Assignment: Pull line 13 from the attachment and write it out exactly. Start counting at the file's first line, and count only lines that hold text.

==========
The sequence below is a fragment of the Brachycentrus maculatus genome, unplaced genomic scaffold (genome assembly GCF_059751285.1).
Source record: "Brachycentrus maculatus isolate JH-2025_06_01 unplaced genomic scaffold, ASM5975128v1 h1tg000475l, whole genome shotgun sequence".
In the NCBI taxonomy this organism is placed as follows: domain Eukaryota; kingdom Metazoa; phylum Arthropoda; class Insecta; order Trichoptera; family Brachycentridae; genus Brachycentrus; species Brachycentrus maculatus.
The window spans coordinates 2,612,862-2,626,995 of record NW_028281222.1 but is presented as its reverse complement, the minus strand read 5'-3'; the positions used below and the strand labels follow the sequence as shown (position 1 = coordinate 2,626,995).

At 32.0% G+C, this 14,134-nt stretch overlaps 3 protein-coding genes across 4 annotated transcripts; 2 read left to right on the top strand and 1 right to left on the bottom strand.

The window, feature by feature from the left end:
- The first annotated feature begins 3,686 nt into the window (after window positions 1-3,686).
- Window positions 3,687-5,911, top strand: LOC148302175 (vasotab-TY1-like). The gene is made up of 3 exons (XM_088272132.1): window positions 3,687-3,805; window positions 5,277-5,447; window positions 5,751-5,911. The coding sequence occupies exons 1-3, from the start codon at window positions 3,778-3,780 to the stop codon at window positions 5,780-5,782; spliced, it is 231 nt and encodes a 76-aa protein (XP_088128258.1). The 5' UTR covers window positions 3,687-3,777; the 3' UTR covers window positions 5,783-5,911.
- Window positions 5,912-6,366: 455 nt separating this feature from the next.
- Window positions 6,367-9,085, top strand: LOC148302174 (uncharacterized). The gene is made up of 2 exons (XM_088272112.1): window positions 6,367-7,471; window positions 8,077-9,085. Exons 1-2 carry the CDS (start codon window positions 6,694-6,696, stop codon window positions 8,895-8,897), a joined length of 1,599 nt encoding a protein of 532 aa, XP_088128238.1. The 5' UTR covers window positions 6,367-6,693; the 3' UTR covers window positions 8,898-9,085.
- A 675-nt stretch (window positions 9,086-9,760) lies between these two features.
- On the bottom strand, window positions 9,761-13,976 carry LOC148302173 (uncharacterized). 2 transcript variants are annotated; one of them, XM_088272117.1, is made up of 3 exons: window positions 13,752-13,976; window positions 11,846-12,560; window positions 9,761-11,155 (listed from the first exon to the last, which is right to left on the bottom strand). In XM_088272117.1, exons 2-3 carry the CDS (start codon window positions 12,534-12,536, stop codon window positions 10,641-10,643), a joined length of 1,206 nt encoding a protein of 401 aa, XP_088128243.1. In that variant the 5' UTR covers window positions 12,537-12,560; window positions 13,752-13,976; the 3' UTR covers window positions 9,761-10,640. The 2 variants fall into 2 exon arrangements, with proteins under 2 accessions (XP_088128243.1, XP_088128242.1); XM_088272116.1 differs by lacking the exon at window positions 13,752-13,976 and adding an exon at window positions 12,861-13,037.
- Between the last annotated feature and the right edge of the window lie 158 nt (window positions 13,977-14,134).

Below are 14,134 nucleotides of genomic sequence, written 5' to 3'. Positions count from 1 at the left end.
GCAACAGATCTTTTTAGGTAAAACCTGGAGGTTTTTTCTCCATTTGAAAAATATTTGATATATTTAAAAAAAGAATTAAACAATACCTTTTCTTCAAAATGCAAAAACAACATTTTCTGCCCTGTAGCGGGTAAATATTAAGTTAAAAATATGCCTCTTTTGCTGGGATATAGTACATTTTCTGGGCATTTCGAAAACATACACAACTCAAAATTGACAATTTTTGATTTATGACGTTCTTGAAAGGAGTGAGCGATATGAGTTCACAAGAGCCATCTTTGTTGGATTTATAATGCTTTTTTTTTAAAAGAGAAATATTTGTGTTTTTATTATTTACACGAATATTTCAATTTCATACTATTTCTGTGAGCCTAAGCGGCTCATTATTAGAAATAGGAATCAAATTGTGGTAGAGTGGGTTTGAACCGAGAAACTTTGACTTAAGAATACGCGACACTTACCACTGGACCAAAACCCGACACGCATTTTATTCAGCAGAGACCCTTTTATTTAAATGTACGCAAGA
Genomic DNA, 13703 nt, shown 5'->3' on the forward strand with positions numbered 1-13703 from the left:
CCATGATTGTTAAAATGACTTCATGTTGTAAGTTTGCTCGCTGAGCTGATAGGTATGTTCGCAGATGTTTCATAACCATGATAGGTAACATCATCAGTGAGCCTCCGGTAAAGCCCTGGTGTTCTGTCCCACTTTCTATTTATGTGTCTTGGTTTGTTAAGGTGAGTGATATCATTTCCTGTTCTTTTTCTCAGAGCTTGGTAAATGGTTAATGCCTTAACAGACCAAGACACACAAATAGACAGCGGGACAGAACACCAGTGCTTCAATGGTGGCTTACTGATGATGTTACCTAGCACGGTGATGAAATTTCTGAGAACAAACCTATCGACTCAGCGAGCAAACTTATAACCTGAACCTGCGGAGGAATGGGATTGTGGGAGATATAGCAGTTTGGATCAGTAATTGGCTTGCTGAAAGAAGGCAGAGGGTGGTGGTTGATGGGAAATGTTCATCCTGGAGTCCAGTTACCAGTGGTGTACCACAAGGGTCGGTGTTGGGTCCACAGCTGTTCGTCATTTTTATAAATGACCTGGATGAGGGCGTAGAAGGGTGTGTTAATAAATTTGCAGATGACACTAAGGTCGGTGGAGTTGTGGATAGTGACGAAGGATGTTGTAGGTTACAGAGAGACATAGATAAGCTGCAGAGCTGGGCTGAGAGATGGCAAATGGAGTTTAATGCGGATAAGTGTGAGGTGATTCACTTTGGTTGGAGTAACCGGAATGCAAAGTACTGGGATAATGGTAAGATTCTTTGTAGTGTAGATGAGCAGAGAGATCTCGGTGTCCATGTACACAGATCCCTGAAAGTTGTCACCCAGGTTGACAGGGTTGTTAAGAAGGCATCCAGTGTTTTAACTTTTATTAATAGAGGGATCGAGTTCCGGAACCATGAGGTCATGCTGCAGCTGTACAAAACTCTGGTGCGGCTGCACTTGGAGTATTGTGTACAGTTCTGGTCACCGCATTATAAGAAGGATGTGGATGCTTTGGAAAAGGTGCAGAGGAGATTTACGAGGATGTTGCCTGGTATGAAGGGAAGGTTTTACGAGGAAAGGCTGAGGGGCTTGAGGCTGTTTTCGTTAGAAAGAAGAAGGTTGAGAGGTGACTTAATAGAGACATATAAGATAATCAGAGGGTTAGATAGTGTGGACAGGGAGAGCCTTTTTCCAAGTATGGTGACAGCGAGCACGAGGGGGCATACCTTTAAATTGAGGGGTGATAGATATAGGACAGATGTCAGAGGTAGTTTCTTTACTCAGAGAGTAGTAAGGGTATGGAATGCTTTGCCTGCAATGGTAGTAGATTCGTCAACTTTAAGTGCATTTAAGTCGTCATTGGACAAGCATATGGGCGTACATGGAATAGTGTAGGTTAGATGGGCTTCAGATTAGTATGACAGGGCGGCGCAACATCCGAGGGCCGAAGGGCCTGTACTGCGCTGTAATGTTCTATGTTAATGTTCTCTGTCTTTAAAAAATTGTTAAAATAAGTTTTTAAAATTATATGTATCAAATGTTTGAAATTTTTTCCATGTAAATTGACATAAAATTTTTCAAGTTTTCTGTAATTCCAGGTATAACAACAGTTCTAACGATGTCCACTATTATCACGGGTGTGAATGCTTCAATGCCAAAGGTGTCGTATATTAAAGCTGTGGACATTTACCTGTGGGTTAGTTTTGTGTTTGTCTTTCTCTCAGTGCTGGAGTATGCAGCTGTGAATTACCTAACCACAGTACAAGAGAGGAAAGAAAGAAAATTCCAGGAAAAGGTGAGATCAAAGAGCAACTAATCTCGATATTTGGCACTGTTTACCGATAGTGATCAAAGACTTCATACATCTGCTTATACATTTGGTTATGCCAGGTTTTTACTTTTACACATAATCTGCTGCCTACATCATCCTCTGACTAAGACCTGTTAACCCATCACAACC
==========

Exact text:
- Between the last annotated feature and the right edge of the window lie 158 nt (window positions 13,977-14,134).